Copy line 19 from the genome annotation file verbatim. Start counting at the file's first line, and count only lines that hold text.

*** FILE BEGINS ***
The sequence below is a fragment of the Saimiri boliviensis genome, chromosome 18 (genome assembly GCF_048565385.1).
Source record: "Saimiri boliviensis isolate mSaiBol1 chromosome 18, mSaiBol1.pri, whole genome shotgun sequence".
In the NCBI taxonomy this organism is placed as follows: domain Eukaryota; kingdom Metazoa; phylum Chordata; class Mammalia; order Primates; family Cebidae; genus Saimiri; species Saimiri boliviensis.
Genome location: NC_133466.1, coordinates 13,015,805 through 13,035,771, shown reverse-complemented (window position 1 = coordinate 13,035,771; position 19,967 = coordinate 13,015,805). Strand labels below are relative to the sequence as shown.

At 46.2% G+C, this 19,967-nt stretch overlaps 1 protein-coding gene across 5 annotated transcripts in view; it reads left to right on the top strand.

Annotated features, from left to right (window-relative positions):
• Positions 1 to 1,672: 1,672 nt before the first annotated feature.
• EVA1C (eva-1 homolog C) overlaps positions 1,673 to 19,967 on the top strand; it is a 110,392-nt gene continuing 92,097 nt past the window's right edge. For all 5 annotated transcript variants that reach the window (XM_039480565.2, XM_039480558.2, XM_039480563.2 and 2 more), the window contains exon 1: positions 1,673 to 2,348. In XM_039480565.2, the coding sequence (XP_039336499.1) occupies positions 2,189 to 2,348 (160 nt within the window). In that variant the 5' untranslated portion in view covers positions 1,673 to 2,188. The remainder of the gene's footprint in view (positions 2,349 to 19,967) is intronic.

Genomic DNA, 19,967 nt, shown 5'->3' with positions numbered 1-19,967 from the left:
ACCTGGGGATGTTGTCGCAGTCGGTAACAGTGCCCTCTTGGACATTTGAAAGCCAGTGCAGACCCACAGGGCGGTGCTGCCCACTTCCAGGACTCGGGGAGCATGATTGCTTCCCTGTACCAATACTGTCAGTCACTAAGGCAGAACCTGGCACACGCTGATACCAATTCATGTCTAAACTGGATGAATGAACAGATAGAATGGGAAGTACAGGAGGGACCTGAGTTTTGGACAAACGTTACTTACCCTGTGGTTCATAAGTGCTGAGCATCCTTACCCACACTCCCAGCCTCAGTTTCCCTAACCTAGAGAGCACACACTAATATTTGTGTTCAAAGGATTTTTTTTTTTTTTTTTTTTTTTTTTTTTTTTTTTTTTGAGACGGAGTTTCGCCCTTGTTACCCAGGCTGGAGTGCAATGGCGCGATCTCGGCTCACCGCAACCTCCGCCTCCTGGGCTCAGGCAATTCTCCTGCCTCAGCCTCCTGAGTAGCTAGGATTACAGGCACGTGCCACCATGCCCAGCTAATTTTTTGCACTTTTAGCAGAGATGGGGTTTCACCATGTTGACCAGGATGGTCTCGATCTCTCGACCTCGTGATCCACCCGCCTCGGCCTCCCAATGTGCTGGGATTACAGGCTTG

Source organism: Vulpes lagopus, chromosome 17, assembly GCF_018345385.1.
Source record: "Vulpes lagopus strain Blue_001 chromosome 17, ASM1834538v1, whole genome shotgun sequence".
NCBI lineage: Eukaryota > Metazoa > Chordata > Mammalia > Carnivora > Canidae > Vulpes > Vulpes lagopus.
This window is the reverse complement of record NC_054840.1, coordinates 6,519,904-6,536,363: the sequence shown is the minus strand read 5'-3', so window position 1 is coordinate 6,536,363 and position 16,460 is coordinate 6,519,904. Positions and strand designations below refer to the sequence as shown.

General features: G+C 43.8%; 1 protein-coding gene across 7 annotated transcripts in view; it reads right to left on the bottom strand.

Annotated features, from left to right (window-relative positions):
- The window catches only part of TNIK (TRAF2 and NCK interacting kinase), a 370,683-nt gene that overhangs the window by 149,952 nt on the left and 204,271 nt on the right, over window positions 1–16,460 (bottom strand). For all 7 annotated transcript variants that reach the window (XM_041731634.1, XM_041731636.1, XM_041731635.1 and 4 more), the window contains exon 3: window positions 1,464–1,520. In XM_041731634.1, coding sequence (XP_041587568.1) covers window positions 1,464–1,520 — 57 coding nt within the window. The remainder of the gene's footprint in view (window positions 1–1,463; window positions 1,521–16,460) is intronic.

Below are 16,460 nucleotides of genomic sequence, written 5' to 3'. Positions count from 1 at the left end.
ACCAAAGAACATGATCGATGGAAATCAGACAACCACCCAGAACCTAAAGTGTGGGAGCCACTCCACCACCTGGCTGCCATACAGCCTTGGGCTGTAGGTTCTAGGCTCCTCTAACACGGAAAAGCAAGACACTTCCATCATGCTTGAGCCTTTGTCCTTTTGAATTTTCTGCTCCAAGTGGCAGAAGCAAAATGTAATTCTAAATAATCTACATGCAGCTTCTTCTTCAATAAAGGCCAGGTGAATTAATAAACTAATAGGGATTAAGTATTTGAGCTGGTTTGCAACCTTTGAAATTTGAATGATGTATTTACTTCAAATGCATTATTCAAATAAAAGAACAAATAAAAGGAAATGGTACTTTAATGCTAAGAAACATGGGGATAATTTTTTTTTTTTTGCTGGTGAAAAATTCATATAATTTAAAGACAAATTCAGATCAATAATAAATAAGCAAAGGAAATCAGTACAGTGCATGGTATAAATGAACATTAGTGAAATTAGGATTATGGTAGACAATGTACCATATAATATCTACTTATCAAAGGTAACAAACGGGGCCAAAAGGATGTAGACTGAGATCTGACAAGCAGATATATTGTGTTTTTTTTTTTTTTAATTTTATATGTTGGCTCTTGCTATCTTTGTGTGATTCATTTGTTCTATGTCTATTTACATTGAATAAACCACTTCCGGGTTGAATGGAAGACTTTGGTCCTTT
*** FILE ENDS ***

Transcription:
ACCAAAGAACATGATCGATGGAAATCAGACAACCACCCAGAACCTAAAGTGTGGGAGCCACTCCACCACCTGGCTGCCATACAGCCTTGGGCTGTAGGTTCTAGGCTCCTCTAACACGGAAAAGCAAGACACTTCCATCATGCTTGAGCCTTTGTCCTTTTGAATTTTCTGCTCCAAGTGGCAGAAGCAAAATGTAATTCTAAATAATCTACATGCAGCTTCTTCTTCAATAAAGGCCAGGTGAATTAATAAACTAATAGGGATTAAGTATTTGAGCTGGTTTGCAACCTTTGAAATTTGAATGATGTATTTACTTCAAATGCATTATTCAAATAAAAGAACAAATAAAAGGAAATGGTACTTTAATGCTAAGAAACATGGGGATAATTTTTTTTTTTTTGCTGGTGAAAAATTCATATAATTTAAAGACAAATTCAGATCAATAATAAATAAGCAAAGGAAATCAGTACAGTGCATGGTATAAATGAACATTAGTGAAATTAGGATTATGGTAGACAATGTACCATATAATATCTACTTATCAAAGGTAACAAACGGGGCCAAAAGGATGTAGACTGAGATCTGACAAGCAGATATATTGTGTTTTTTTTTTTTTTAATTTTATATGTTGGCTCTTGCTATCTTTGTGTGATTCATTTGTTCTATGTCTATTTACATTGAATAAACCACTTCCGGGTTGAATGGAAGACTTTGGTCCTTT